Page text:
Super Monkey Ball: Banana Splitz’s disappointing collection of minigames can’t live up to the standards of classic Monkey Ball gameplay.

The Good

  • Classic Monkey Ball levels are nicely challenging
  • Colourful visuals.

The Bad

  • Minigames are dull and often confusing
  • Multiplayer modes rely on those same minigames
  • Edit mode doesn’t let you create your own courses.

The beauty of Monkey Ball has always been in its simplicity. Those teetering-on-the-edge, twitchy moments as you coaxed your monkey-filled ball across treacherous platforms, moving obstacles, and gaping chasms were wholly compelling, and a lot of fun to boot. And so they remain in Super Monkey Ball: Banana Splitz, for the most part. While the standard Monkey Ball challenges are largely well-designed, colourful slices of classic Monkey Ball action, Banana Splitz’s other modes are a convoluted, frustrating mess. The minigames range from dull to horribly confusing, giving you little reason to try to compete against others.

The classic Monkey Ball levels are bright and colourful.

The classic Monkey Ball levels are bright and colourful.

It’s best to stick to the classic Monkey Ball mode. There, you must guide the cute monkey ball of your choice by tilting platforms with the analogue stick and rolling the ball around a devilishly challenging selection of courses, which are spread across beginner, normal, and advanced difficulty levels. Each course sports a different and wildly colourful theme that sets the tone for the challenges ahead. The beginner levels are bright, palm-tree-infused affairs with wide platforms, simple curves, and easy-to-reach bananas. Normal ushers in dinosaurs and prehistoric objects that try to smash your ball out of the way, while advanced brings the pain with heaps of jumps, holes, and impossibly thin platforms to navigate.

The advanced difficulty level almost errs on the side of being too hard, but there’s always a way to make it through each level and towards the goal at the end, even if the solution isn’t immediately obvious. That’s so long as you stick to the analogue stick controls, though. Trying to complete anything but the easiest of levels with the motion controls is a painful experience–they simply aren’t accurate enough, not to mention that it’s difficult to see the screen when you’re tilting it away from your face to slow your monkey ball down. That lack of precision also makes collecting bananas all the more difficult, which you need to do to earn high scores, or extra lives and continues should you fall off the edge of a platform one to many times.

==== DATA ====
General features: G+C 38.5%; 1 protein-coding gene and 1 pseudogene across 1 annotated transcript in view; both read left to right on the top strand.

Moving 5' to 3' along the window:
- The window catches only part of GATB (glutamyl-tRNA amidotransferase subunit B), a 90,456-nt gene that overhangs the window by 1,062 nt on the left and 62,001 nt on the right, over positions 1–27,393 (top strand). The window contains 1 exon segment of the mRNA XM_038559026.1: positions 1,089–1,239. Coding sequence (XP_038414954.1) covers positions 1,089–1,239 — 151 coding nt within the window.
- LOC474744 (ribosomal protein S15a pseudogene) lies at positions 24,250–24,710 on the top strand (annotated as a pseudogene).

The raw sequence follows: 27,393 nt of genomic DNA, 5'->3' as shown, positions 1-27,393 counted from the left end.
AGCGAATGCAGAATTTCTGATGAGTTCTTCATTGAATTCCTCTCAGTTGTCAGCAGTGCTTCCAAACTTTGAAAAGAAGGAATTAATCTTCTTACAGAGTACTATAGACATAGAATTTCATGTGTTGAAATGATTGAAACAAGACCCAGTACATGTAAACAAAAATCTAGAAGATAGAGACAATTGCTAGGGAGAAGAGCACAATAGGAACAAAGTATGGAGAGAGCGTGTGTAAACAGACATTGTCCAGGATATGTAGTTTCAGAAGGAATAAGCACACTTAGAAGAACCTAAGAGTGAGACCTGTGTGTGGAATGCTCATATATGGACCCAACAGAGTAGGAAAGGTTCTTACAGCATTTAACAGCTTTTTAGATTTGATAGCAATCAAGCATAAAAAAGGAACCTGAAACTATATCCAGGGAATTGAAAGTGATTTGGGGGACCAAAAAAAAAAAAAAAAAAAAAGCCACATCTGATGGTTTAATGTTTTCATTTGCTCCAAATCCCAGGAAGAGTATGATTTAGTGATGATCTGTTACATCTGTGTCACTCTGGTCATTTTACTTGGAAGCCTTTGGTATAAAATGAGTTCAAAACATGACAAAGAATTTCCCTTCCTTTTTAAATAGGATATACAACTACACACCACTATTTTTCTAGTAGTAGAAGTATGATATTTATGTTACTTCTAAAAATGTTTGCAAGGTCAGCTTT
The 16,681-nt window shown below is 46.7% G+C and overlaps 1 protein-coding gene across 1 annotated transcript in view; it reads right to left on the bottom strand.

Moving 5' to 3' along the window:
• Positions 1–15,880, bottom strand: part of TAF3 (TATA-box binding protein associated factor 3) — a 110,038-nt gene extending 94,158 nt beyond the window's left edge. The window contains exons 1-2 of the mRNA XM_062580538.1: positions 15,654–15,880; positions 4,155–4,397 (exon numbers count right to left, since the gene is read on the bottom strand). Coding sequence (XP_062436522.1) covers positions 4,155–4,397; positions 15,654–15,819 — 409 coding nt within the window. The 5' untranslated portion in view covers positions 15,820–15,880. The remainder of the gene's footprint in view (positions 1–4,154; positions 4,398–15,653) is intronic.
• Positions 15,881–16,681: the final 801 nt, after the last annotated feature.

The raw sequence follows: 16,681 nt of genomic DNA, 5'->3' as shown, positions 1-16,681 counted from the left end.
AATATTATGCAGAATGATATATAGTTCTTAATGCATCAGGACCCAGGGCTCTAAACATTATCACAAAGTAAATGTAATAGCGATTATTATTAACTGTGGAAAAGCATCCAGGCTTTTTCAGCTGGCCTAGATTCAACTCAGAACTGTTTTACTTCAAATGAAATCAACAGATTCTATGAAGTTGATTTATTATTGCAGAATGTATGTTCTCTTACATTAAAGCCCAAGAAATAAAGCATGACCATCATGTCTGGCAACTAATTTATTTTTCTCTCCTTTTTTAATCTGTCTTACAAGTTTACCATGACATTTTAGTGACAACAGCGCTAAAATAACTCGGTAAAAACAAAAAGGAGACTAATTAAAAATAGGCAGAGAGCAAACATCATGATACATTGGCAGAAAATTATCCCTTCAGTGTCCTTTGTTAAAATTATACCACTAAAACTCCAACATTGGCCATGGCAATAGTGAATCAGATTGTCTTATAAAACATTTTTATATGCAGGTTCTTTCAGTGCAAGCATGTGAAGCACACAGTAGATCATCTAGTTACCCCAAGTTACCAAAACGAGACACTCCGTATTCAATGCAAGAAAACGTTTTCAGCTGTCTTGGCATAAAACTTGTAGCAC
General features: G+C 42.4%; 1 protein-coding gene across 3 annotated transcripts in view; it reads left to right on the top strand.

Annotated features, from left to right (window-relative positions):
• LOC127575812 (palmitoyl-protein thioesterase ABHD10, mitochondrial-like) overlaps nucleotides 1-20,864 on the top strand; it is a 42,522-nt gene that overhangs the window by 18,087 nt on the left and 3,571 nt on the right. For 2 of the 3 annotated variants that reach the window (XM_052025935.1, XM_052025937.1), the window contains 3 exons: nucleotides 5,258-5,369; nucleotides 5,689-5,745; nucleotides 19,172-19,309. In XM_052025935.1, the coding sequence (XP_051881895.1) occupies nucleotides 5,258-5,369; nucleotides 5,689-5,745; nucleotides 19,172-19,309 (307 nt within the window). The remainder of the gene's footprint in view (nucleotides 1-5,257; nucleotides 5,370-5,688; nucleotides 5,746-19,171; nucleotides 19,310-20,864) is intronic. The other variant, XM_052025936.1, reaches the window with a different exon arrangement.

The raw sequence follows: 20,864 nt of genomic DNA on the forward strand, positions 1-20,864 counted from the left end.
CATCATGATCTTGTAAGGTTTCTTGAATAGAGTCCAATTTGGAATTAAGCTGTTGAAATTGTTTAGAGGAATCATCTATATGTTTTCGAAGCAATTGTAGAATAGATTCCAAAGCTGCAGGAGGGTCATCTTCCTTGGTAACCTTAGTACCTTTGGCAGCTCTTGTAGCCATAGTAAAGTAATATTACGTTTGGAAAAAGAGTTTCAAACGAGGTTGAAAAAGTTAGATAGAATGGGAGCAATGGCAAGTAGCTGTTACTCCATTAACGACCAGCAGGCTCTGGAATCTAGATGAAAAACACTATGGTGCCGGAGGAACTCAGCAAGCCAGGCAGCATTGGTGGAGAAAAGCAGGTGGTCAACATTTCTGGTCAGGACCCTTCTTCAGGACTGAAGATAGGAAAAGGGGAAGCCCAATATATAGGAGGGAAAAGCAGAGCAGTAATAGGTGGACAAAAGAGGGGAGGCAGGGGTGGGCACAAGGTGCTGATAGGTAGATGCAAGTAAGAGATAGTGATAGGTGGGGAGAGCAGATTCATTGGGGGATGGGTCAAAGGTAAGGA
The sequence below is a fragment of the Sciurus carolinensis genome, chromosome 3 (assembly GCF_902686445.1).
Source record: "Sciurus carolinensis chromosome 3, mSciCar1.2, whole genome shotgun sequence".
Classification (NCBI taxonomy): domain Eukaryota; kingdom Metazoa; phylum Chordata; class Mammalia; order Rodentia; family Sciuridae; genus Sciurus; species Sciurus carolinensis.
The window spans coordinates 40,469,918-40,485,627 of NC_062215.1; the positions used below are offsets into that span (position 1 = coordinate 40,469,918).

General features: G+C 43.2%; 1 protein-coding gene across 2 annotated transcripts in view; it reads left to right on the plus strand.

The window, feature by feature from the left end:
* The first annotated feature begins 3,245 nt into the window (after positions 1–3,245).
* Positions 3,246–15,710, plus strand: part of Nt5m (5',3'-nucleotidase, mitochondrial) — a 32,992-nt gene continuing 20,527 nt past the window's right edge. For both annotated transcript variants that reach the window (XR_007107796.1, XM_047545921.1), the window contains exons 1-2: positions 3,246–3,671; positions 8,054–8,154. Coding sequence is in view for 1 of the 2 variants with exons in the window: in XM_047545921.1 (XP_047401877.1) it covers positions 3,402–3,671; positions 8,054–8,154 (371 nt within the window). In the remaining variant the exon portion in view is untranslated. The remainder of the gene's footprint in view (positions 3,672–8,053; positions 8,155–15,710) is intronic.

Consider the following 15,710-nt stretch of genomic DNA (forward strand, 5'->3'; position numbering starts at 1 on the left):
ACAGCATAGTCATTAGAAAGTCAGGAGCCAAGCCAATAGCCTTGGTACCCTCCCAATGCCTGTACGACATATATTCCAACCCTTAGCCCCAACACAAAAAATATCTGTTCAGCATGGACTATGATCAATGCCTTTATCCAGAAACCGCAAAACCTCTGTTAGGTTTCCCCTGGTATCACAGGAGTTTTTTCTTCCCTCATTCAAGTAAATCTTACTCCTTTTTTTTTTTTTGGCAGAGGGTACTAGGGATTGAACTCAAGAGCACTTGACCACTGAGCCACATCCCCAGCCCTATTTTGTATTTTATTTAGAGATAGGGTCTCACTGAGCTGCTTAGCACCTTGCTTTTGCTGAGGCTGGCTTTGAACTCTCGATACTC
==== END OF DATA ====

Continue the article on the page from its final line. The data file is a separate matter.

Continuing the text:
You can relive those glorious moments of failure by saving replays of them to one of 16 slots, and you can share them–along with replays of your successes–with other Banana Blitz players. It’s nowhere near as useful as sharing full-track playthroughs, but there are some amusing bailouts to be found online. Speaking of online, Banana Blitz features a full multiplayer mode via online and ad hoc connections, as well as simple pass-the-handheld play. Unfortunately, the multiplayer modes don’t make use of the franchise’s classic gameplay and instead focus on a series of minigames.

And those minigames are something of a mess. Things start off promisingly enough with Monkey Target, where you launch your monkey ball off a ramp and float it through the air, pass through checkpoints, and attempt to land on a platform at the end. There are three variations of the mode that change up the layout of the final landing platform–including a neat pinball-inspired layout–but all variants quickly become repetitive. So too does Monkey Bowling and its touch-screen controls that make it far too easy to score a strike each and every time, even on levels where there are warped lanes or gaps.

Monkey Rodeo is just one of the poorly executed minigames in Banana Blitz.

Monkey Rodeo is just one of the poorly executed minigames in Banana Blitz.

Those are the best of the bunch, though. Take Monkey Rodeo, an infuriating game where you have to collect bananas by bouncing ball-riding monkeys around with the rear touch pad. It’s nigh on impossible to control your monkey and earn points, and the overly aggressive AI relentlessly smashes into you. There’s the sluggish Battle Billiards too, which, despite the injection of monkeys in balls, fails to make playing billiards at all exciting. But the very worst of the lot is Pixie Hunt. Here, you’re asked to use the Vita’s camera to take photos of objects that match the colour of the reticle and…that’s it. That’s the whole game. The fact that someone, somewhere, at some stage in this game’s development thought that was entertaining is maddening.

Similarly maddening is the promisingly titled Edit mode, which isn’t actually a way to create your own wacky Monkey Ball courses using the touch screen. Instead, it’s a simple random course generator that lets you snap a picture using the Vita’s camera and use it as a background. That’s incredibly disappointing. Fun (if not wholly original) as the classic Monkey Ball mode may be, it’s not enough to prop up the rest of this confused mishmash of mundane minigames.

By Mark Walton